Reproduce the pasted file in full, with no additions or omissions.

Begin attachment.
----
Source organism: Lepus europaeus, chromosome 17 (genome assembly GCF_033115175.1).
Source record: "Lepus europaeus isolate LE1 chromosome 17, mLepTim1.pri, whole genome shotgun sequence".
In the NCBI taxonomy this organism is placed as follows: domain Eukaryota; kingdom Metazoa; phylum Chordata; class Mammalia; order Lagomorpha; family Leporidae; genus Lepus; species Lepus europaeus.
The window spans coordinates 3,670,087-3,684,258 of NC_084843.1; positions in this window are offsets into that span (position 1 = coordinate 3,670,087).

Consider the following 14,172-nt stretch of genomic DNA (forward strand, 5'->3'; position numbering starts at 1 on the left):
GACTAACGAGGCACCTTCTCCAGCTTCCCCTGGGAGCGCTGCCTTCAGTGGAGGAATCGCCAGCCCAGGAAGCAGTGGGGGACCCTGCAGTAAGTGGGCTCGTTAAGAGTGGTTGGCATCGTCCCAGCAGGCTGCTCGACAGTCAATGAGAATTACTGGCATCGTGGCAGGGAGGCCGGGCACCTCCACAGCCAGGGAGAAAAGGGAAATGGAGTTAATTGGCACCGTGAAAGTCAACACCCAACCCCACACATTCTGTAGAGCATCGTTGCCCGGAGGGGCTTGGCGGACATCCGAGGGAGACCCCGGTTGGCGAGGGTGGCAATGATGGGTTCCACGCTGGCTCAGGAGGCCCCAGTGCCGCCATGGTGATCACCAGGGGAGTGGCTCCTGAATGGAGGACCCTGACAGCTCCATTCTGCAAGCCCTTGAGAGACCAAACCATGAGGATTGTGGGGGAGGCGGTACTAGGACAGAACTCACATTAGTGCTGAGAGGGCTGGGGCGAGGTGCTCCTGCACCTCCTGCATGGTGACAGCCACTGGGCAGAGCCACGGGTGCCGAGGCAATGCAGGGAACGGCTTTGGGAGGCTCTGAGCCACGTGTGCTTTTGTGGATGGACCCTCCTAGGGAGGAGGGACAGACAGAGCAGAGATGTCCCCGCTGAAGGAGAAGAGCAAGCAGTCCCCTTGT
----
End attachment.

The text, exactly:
Source organism: Lepus europaeus, chromosome 17 (genome assembly GCF_033115175.1).
Source record: "Lepus europaeus isolate LE1 chromosome 17, mLepTim1.pri, whole genome shotgun sequence".
In the NCBI taxonomy this organism is placed as follows: domain Eukaryota; kingdom Metazoa; phylum Chordata; class Mammalia; order Lagomorpha; family Leporidae; genus Lepus; species Lepus europaeus.
The window spans coordinates 3,670,087-3,684,258 of NC_084843.1; positions in this window are offsets into that span (position 1 = coordinate 3,670,087).

Consider the following 14,172-nt stretch of genomic DNA (forward strand, 5'->3'; position numbering starts at 1 on the left):
GACTAACGAGGCACCTTCTCCAGCTTCCCCTGGGAGCGCTGCCTTCAGTGGAGGAATCGCCAGCCCAGGAAGCAGTGGGGGACCCTGCAGTAAGTGGGCTCGTTAAGAGTGGTTGGCATCGTCCCAGCAGGCTGCTCGACAGTCAATGAGAATTACTGGCATCGTGGCAGGGAGGCCGGGCACCTCCACAGCCAGGGAGAAAAGGGAAATGGAGTTAATTGGCACCGTGAAAGTCAACACCCAACCCCACACATTCTGTAGAGCATCGTTGCCCGGAGGGGCTTGGCGGACATCCGAGGGAGACCCCGGTTGGCGAGGGTGGCAATGATGGGTTCCACGCTGGCTCAGGAGGCCCCAGTGCCGCCATGGTGATCACCAGGGGAGTGGCTCCTGAATGGAGGACCCTGACAGCTCCATTCTGCAAGCCCTTGAGAGACCAAACCATGAGGATTGTGGGGGAGGCGGTACTAGGACAGAACTCACATTAGTGCTGAGAGGGCTGGGGCGAGGTGCTCCTGCACCTCCTGCATGGTGACAGCCACTGGGCAGAGCCACGGGTGCCGAGGCAATGCAGGGAACGGCTTTGGGAGGCTCTGAGCCACGTGTGCTTTTGTGGATGGACCCTCCTAGGGAGGAGGGACAGACAGAGCAGAGATGTCCCCGCTGAAGGAGAAGAGCAAGCAGTCCCCTTGT